Phantom of the Oscars

I have written about Oscar night elsewhere and will link to that piece ASAP.  In the meantime, three cheers for the Uruguayan songwriter Jorge Drexler, winner for Best Original Song, for insisting on delivering a few bars of it himself during the 20 seconds most winners have to thank everyone they ever knew, plus the heavenly host and all the powers under the earth.

Drexler was defying the Academy's refusal to let him perform the song himself.  Instead, "Al Otro Lado del Rio" ("The Other Side of the River"), from "The Motorcycle Diaries," a film about the youthful Che Guevara, was Rolfed by the Spanish pop star Antonio Bandera, accompanied by American rock idol Carlos Santana (born in Mexico). Back in Montevideo, Drexler is being hailed as both a winner and a rebel - which is entirely appropriate, given that Che was the first fully commodified socialist revolutionary.

It is, of course, customary to have Big Stars perform the nominated songs, rather than the obscure nobodies who actually wrote them. On occasion this has added emotion and excitement to the proceedings, but not this time.

Beyonce (sorry, my software doesn't have a fake accent aigu) is a very beautiful young woman with great pipes. But somebody - her managers? her fans? herself? - is working overtime to waste both beauty and talent. Even ghastlier than her costumes were the songs she sang. And ghastliest of all was "Learn to be Lonely" from "The Phantom of the Opera." Here the Academy allowed the songwriter onstage, since he is, after all, Andrew Lloyd "Clobber 'Em Again" Webber.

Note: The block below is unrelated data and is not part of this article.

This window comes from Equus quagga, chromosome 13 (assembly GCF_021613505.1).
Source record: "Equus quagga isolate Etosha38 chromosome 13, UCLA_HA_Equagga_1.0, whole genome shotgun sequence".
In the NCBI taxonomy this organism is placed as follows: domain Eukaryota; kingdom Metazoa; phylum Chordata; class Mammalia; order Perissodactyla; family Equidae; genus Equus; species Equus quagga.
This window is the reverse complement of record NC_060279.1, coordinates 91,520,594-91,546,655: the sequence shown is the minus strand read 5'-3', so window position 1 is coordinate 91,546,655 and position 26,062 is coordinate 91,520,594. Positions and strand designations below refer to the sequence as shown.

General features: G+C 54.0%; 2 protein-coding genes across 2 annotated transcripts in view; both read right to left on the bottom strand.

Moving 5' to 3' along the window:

I only have ten seconds left, so I'd like to thank Counting Crows for their energetic and unpretentious performance of "Accidentally in Love," from "Shrek 2." They get my nomination for Best Imitation of Van Morrison and also (hands down) Best Hair.

March 3, 2005 9:30 AM |



PRC Pop 

The Chinese pop music scene is like no other ...

Remembering Elvis 

The best part of him will never leave the building ...

Beyond Country 

Like all chart categories, "country" is an arbitrary heading under which one finds the ridiculous, the sublime, and everything in between. On the sublime end, a track that I have been listening to over and over for the last six months: Wynnona Judd's version of "She Is His Only Need." The way she sings it, irony is not a color or even a set of contrasting colors; it is iridescence.

Miles the Rock Star? 

Does Miles Davis belong in the Rock 'n' Roll Hall of Fame? Here's my take on his career ...

Essay Contest 

Attention, high school jazz listeners ...

more trax

Me Elsewhere

Edward Hopper 

Painter of light (and darkness) ...

Dissed in Translation 

Here's my best shot at taking Scorcese down a few pegs ...

Henri Rousseau Revisited 

"Henri Rousseau: Jungles in Paris" appeared at the National Gallery of Art in Washington this fall ...

Paul Klee's Art 

Paul Klee was not childish, despite frequent comparisons between his art and that of children...

Our Art Belongs to Dada 

Rent my "Dadioguide" tour of the Dada show (before it moves to MoMA) ...

more picks


About this Entry

This page contains a single entry by Chris Mackie, Principal, Covelly Strategies published on March 3, 2005 9:30 AM.

Aims, Shoots & Leaves? was the previous entry in this blog.

Mixed Message is the next entry in this blog.

Find recent content on the main index or look in the archives to find all content.

Creative Commons License
This weblog is licensed under a Creative Commons License.